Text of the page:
Lets start with an example that is focused on a software based startup – one where there is plenty of transformation happening within their ecosystem. New devices are arriving on the scene regularly (new phones, new wearable devices etc). New applications that they might be able to integrate with, support or that may become competitors are emerging constantly. In short, the environment that their company’s product exists within is changing shape – and fast. In an environment like that, the optimal amount of time, effort and money spent on exploration might be relatively high – perhaps 20%. 20% exploration = an S ratio of 25%. (20% exploration / 80% execution = 20/80 = 1/4 = 25%).

So let’s assume that S = 20/80 for this use case.

2) Railroad, Long History, Slow to Change On the other hand, let’s look at the S ratio for a capital intensive business like a railroad. Making changes to the physical locations that they serve is incredibly costly, possibly even requiring government intervention to gain access to land. There are certain areas of their business where innovation may be happening (ticketing, customer interaction etc.) but relative to the software startup, the railroad is 1) in a competitive arena that changes relatively slowly, 2) equipped with decades of experience in handling competition in the space. Too much effort spent “experimenting” will leave them stuck with high costs and will drive customers to the competition — whether in the form of trucking, shipping or air transportation. As a result, the railroad’s optimal balance is likely far lower – perhaps at 5/95 or 1/19 (S = 5.26%). Likely, it is even lower than that.

Nonetheless, let’s assume that S = 1/19 for this use case.

3) A portion of a business

The previous two examples looked at the S ratio for a business as a whole. But S ratios don’t tend to be uniform across the organization. Let’s take a moment to open one of them up and peer inside a bit. Let’s take the railroad example and examine two areas of their company: a) online reservations and b) track configuration.

a) Online reservations

In this portion of the railroad company, the ecosystem that they exist within is closer to that of the software company. It is changing constantly, service providers are emerging regularly and a larger amount of exploration is necessary. Changes are easy to make, and easy to undo. In essence, experimentation is cheap, and necessary. In this portion of the company, the S ratio is likely in the 15 – 25% range – not too far off from the software company.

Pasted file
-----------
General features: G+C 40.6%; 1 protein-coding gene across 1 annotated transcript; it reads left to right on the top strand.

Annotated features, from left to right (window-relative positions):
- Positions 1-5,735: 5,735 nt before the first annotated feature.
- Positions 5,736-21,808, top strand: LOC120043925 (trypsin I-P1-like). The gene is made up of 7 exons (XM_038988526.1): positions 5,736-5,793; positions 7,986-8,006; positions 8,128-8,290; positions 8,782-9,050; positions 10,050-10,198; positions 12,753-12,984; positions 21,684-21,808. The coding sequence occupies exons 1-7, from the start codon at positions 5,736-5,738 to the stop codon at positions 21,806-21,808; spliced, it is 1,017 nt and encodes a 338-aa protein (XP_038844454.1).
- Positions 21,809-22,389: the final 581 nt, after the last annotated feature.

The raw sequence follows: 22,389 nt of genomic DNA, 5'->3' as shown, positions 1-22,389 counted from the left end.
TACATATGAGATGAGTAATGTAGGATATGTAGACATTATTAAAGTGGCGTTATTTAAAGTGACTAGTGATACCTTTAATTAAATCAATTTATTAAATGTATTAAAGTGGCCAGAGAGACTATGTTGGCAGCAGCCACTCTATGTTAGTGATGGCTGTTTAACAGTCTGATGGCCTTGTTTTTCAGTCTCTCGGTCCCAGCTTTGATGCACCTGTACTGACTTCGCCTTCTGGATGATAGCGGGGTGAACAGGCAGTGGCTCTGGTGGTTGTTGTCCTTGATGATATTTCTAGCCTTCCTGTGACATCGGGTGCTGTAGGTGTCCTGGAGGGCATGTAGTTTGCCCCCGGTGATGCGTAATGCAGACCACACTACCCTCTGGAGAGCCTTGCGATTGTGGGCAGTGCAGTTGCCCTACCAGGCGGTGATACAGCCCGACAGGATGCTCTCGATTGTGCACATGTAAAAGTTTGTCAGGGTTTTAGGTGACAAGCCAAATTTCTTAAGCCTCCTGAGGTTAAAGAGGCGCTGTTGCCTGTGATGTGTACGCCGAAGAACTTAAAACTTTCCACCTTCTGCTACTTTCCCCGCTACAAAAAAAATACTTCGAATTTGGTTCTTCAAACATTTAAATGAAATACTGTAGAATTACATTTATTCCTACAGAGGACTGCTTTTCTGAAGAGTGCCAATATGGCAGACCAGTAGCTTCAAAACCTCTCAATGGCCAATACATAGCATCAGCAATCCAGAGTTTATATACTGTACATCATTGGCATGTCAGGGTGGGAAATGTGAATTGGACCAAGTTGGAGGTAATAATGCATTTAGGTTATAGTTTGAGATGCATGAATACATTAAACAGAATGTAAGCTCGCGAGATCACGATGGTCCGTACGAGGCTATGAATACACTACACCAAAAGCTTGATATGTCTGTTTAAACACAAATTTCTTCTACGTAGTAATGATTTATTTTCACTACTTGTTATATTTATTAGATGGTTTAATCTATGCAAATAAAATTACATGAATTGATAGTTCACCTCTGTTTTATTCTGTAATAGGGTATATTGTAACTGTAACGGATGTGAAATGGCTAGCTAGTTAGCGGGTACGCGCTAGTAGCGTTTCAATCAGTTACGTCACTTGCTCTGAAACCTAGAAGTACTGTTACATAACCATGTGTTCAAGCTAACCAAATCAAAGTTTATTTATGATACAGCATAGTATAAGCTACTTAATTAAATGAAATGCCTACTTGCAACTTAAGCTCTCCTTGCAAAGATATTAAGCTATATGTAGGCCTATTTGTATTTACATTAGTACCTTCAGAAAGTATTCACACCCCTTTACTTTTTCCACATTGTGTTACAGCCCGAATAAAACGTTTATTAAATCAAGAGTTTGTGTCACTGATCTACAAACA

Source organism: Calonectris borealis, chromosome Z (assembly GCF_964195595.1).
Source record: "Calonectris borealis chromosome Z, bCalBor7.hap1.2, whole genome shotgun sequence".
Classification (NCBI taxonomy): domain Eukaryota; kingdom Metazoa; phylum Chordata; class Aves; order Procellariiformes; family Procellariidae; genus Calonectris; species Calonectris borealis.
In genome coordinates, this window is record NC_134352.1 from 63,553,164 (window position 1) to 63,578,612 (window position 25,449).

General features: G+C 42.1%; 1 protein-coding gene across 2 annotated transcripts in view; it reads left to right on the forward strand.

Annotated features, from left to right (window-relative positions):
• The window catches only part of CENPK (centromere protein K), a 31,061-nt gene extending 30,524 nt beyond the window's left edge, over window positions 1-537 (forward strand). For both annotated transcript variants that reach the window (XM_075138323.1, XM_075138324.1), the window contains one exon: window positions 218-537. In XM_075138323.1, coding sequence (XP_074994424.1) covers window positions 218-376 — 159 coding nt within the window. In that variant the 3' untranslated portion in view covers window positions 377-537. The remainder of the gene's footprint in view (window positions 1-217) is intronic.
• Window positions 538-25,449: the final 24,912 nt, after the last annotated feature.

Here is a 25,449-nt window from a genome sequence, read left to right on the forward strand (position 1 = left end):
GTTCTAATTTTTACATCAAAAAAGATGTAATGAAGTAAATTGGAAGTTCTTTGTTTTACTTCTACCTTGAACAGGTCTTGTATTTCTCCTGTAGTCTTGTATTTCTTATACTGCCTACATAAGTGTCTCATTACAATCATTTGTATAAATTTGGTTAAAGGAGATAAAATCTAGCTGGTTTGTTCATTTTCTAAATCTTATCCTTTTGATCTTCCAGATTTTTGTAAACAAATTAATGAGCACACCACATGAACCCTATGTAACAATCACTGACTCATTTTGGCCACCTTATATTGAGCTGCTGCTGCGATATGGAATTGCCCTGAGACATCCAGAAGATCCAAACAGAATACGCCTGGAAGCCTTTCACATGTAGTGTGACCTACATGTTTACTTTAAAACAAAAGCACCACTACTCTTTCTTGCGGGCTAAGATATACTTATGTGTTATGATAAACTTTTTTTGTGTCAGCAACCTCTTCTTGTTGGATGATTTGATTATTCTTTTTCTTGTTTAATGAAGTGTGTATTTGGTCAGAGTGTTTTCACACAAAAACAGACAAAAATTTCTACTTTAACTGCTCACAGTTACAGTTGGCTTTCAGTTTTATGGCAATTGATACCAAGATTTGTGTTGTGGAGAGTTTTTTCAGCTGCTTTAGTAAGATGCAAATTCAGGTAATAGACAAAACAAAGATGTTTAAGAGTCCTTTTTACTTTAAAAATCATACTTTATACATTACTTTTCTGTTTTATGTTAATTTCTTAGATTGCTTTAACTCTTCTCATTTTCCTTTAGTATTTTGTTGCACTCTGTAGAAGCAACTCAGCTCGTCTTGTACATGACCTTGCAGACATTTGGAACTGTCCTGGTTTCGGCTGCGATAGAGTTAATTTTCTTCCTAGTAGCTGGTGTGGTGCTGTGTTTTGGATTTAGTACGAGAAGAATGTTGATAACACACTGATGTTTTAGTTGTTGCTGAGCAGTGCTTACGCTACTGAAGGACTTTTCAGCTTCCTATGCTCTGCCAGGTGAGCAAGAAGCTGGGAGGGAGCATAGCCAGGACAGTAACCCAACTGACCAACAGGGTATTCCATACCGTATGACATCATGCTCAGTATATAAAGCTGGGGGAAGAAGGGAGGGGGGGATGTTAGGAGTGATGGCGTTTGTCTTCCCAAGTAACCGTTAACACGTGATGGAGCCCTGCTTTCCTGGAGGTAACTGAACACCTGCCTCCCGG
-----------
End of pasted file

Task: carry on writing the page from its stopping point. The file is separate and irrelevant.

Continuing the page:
b) Track Configuration

On the other hand, in the area of track configuration, experimentation could prove highly problematic. The tracks don’t operate independent of other entities. The successful movement of train across track is dependent on the tracks being kept within a particular specification – a pre-set thickness of gauge, a specified width etc.

Any “experimentation” in this particular area could result in a possible train wreck. In fact, we try to prevent “experimentation” in this area by making it illegal for people to tamper with the tracks.

This seems obvious, but it is important to distinguish areas like this – where we depend upon infrastructure, or machines to execute a decision that has been previously made in a precise and highly repetitive fashion. That is not to say that people can’t experiment in the laboratory with new track configurations, but with regard to those tracks that have already been laid down, it is pretty clear that S is approximately 0/100.

This is not to say that where infrastructure or machines are involved there is no room for experimentation – in fact, much of the work on computer simulation (and on Artificial Intelligence) is focused on enabling cheaper, safer machine enabled “experimentation,” but in many contexts, the role that machines will play within an enterprise has been (and will continue to be) to improve the precision and repeatability of accomplishing mundane tasks (since humans tend not to be particularly all that good at precision or repetition).

On the other hand, in areas where people are involved, keeping people engaged over the long term virtually requires that they be given some degree of freedom to experiment — otherwise they tend to lose motivation and productivity goes down. S ratios for workplaces that are not entirely automated, will always be greater than 0/100 for that reason.

To wrap up, particular areas of an organization may see large amounts of experimentation or alternatively, an entire focus on repeatable execution of a previously decided plan. On the other hand, for organizations as a whole, S ratios will usually include some degree of experimentation (they won’t reach zero) will include a large degree of execution (they won’t reach 100/0), and the optimum balance for a particular organization will tend to follow these basic guidelines:

1) rapidly changing environment = higher S ratio
2) fairly static environment = lower S ratio
3) cheap / easy to test out new things = higher S ratio
4) expensive / difficult to test new stuff = lower S ratio
5) lots of human involvement = higher S ratio (if only to keep your people engaged!)
6) heavy dependence upon machinery = lower S ratio

Got any thoughts on the S ratio as a concept (or my audacity to name something after myself)? Please contribute to the conversation in the comments below.

 

 

(photo credit: @matylda for an image used in “s-ratio” using CC BY-SA)
(photo credit: Jon Sullivan for a public domain image used in “s-ratio”